When asked whether Lyme disease causes ALS, most medical scientists will say that it is unlikely. This is because it would be odd for bacteria that are responsible for something like Lyme disease to lead to both the upper and lower motor neuron symptoms, while at the same time cause progressive motor weakness and paralysis. There have been some rare cases where people who have Lyme disease do not have many of the typical symptoms of the condition, but have more signs and symptoms of ALS, so it is no surprise that many people have asked: Can Lyme disease mimic ALS?
Not everyone who gets ALS needs to have a test for Lyme disease. It is important to understand the difference between ALS vs. Lyme disease. They share some of the same muscle weakness symptoms, but the pattern of weakness is not specific and, therefore, does not mean that Lyme disease is ALS, or vice versa. There really is no Lyme-induced ALS.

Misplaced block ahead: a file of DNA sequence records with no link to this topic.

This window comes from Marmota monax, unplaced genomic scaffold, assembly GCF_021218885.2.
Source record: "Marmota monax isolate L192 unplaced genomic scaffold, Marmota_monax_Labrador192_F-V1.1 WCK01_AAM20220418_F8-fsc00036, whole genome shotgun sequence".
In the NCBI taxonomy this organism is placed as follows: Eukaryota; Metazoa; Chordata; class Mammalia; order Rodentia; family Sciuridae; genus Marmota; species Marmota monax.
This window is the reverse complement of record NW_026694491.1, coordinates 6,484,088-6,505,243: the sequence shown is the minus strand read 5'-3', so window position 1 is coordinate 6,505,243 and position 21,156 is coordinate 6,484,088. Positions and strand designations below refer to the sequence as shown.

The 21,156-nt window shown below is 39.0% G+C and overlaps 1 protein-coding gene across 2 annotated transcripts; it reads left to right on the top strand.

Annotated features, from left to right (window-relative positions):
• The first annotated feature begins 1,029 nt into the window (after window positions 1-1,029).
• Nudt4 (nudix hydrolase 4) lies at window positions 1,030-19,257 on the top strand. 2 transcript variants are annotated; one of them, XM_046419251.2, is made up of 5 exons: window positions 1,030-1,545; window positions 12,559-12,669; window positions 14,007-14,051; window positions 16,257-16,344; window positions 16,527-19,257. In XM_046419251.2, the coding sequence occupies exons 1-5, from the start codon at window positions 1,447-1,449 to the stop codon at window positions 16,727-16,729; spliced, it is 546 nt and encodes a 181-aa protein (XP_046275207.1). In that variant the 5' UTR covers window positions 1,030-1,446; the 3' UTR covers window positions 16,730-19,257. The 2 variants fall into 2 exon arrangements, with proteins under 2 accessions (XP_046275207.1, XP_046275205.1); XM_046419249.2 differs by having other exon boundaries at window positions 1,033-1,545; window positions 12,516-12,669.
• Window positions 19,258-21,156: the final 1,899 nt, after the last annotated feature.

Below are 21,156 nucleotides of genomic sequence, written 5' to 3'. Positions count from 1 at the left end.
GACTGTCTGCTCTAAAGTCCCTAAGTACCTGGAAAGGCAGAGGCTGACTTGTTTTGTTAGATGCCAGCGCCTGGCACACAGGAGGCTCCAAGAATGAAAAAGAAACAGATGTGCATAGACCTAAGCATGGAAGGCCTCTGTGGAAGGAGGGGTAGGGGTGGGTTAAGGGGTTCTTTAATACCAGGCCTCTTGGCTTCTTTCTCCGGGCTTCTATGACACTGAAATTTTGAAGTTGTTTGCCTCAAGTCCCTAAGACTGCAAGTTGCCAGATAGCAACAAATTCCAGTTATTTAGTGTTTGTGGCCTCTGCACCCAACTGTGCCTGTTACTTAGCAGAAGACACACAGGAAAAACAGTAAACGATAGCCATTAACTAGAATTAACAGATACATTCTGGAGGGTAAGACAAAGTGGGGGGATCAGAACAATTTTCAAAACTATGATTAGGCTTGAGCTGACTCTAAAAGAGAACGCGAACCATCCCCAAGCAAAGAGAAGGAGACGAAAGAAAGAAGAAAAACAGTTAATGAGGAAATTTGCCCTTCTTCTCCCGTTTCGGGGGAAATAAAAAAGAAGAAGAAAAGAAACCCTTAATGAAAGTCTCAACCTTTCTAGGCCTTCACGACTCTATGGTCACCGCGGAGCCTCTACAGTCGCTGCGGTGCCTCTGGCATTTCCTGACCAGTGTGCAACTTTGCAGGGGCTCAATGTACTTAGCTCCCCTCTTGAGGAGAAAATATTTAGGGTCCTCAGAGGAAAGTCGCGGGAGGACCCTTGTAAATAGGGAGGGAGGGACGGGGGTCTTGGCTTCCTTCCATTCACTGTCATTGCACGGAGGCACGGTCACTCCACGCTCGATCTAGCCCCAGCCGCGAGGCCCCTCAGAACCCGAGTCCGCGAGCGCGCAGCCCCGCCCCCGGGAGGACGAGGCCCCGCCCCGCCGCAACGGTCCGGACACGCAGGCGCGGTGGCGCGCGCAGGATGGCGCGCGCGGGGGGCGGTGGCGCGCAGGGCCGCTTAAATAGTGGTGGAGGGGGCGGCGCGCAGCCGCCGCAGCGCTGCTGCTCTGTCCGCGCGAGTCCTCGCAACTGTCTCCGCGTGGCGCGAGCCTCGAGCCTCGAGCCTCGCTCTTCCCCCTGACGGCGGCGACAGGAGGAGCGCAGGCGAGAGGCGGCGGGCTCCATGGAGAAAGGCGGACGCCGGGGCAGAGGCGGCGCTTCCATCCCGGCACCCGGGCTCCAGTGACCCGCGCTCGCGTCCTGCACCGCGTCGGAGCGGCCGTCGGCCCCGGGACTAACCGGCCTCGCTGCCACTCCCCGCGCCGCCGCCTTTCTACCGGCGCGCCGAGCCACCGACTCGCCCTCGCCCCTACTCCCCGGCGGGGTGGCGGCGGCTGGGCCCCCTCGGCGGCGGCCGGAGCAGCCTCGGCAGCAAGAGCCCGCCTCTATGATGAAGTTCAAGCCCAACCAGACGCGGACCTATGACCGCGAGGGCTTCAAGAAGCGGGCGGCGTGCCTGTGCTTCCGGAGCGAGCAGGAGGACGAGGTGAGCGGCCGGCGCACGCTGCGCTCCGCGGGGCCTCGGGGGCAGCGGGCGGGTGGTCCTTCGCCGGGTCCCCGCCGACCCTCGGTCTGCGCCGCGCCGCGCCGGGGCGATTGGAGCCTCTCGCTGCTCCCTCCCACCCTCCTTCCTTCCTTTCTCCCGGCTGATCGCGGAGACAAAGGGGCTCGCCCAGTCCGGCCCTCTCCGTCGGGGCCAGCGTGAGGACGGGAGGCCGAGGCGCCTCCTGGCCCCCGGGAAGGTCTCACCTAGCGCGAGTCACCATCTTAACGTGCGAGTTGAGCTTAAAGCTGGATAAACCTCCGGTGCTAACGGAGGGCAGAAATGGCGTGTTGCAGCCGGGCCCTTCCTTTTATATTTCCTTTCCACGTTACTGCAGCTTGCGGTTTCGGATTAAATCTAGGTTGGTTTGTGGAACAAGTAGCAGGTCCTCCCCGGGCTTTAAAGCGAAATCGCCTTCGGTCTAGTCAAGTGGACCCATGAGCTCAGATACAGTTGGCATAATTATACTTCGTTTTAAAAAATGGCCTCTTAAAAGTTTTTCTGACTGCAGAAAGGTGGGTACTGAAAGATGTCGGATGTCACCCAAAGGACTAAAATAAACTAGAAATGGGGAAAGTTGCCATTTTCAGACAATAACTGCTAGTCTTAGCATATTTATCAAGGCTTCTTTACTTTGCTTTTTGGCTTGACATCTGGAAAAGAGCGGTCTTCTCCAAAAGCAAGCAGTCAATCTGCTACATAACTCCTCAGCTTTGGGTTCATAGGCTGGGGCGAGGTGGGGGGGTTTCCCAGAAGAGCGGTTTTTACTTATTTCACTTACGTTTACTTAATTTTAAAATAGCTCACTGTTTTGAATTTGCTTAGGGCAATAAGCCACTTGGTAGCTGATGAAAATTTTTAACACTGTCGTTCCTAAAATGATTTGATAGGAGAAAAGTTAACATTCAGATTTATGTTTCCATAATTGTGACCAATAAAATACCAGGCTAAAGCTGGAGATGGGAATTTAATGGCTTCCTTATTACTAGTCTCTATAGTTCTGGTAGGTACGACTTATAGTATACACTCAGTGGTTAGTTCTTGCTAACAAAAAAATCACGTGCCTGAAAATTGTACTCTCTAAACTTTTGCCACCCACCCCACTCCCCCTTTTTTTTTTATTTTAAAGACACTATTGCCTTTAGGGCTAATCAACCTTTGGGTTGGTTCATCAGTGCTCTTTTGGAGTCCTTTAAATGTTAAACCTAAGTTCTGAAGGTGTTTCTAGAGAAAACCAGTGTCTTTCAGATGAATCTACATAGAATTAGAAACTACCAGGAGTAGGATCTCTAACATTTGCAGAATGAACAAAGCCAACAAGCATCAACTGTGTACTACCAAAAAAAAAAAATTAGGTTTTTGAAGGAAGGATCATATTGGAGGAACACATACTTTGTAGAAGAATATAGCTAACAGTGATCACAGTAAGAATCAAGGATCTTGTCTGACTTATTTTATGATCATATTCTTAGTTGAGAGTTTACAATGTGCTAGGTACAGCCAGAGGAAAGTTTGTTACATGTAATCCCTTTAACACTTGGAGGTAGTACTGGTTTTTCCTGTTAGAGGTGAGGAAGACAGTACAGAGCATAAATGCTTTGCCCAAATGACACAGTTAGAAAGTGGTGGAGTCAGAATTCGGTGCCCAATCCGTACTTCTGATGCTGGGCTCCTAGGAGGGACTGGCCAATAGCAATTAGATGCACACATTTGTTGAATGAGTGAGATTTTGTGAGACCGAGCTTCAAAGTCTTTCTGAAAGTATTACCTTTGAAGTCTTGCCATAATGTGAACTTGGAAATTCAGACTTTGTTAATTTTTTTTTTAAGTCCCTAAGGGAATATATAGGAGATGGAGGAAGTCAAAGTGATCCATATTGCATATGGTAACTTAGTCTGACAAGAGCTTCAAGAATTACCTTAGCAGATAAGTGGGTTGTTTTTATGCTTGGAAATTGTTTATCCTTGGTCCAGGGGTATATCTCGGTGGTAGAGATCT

ALS is such a serious disease and there is so much media attention around Lyme disease so it is understandable that there is a lot of interest and questions around both of these conditions.
Since ALS is a fatal diagnosis, wondering whether ALS is really Lyme disease is common.
No one can say for certain, but it is believed that at least 15 thousand people in the United States currently suffer from ALS. We know that ALS is more common in men than women and it is age-related. Most people who have been diagnosed with ALS are between the ages of 55 and 75. They generally live two to five years after their symptoms start to develop.